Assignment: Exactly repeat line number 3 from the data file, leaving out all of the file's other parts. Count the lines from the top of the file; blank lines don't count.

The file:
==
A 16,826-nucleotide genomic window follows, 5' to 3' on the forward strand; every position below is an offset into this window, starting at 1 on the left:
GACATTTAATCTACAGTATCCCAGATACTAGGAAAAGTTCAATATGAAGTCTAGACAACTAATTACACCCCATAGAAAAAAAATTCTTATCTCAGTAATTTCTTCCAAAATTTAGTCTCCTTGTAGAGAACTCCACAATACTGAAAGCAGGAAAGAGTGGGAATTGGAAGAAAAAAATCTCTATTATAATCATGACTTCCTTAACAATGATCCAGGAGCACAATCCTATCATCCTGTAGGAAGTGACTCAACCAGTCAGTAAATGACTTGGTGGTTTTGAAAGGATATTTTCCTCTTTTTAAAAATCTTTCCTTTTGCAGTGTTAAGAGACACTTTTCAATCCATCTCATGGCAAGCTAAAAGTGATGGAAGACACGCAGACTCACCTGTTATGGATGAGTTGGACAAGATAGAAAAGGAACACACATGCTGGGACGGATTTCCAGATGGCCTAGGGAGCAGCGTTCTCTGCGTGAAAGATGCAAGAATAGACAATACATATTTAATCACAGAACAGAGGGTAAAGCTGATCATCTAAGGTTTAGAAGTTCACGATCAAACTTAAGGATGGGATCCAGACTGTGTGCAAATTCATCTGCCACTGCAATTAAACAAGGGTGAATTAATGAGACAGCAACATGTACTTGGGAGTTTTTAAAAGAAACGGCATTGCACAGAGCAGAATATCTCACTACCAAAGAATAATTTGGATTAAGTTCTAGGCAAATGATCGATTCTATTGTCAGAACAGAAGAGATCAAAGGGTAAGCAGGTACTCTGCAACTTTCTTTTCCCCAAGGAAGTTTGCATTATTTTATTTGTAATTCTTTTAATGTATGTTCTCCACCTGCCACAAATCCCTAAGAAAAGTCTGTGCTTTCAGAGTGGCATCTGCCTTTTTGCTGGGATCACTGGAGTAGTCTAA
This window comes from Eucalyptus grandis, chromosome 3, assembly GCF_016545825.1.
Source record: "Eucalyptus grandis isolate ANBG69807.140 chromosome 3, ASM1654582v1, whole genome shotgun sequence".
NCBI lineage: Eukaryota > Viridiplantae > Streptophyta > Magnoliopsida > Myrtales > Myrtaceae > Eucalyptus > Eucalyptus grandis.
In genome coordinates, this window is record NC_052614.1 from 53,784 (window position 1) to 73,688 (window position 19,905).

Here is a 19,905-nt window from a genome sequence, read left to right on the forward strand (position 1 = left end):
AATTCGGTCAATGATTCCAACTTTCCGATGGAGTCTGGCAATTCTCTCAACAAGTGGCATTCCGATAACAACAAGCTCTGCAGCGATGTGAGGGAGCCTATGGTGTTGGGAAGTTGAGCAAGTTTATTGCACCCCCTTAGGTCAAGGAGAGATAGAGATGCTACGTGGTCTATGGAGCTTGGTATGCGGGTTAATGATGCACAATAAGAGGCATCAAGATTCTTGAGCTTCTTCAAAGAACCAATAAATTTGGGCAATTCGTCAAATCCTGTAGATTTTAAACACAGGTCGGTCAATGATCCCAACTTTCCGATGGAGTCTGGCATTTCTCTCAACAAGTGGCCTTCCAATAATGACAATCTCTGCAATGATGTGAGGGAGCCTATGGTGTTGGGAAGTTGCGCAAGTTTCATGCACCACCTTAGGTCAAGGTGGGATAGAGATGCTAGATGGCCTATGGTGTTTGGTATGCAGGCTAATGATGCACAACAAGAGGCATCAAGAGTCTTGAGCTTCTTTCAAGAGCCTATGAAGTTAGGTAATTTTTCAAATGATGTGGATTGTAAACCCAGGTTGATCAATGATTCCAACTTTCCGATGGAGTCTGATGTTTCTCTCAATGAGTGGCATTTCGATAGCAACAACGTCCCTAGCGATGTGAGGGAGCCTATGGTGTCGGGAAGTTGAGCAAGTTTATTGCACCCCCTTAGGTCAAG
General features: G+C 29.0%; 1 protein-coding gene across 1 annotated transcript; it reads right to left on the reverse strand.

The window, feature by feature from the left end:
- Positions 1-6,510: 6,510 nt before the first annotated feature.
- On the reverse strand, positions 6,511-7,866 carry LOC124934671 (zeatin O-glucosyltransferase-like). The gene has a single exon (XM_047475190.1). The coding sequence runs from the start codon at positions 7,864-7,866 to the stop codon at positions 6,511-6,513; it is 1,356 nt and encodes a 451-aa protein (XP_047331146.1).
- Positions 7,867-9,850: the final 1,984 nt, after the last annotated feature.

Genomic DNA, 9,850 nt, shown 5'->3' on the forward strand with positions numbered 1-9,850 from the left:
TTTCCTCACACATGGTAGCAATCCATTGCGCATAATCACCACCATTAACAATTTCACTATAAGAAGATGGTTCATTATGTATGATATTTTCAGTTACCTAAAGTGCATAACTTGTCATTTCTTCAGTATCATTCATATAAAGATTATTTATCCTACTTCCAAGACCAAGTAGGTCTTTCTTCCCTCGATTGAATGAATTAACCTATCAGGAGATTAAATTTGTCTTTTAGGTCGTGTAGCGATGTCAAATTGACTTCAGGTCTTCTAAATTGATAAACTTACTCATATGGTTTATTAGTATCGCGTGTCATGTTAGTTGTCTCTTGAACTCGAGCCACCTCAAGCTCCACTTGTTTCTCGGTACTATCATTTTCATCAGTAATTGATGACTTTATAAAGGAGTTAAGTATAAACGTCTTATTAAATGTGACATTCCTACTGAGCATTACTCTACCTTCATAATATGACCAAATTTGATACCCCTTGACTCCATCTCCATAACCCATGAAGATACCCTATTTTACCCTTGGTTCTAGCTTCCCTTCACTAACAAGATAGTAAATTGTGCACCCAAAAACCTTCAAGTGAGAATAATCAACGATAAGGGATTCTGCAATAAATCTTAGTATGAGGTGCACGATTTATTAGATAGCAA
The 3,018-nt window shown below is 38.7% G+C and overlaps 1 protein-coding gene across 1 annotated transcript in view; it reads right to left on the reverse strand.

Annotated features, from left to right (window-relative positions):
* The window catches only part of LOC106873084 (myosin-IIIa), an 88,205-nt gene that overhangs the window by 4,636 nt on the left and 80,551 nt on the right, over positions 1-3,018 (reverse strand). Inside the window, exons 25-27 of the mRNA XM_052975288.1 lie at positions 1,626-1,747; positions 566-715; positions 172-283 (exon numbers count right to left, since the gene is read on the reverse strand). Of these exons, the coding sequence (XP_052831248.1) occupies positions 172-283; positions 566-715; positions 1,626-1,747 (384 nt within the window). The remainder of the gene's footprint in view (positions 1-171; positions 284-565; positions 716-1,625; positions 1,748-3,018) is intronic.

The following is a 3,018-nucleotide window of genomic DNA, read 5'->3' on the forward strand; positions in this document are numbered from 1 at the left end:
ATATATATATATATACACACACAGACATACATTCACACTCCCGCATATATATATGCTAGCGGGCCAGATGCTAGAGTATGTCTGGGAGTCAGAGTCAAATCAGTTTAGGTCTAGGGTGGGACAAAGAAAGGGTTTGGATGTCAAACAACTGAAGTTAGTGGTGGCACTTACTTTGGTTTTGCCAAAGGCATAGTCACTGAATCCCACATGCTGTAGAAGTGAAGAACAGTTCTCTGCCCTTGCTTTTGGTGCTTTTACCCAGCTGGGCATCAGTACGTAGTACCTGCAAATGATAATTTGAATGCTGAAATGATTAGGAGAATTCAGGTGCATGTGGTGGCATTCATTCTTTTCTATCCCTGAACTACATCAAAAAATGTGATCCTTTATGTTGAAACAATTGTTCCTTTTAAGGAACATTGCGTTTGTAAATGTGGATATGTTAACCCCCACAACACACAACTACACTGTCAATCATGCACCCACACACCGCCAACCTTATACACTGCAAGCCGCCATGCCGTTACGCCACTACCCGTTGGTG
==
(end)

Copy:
This window comes from Eucalyptus grandis, chromosome 3, assembly GCF_016545825.1.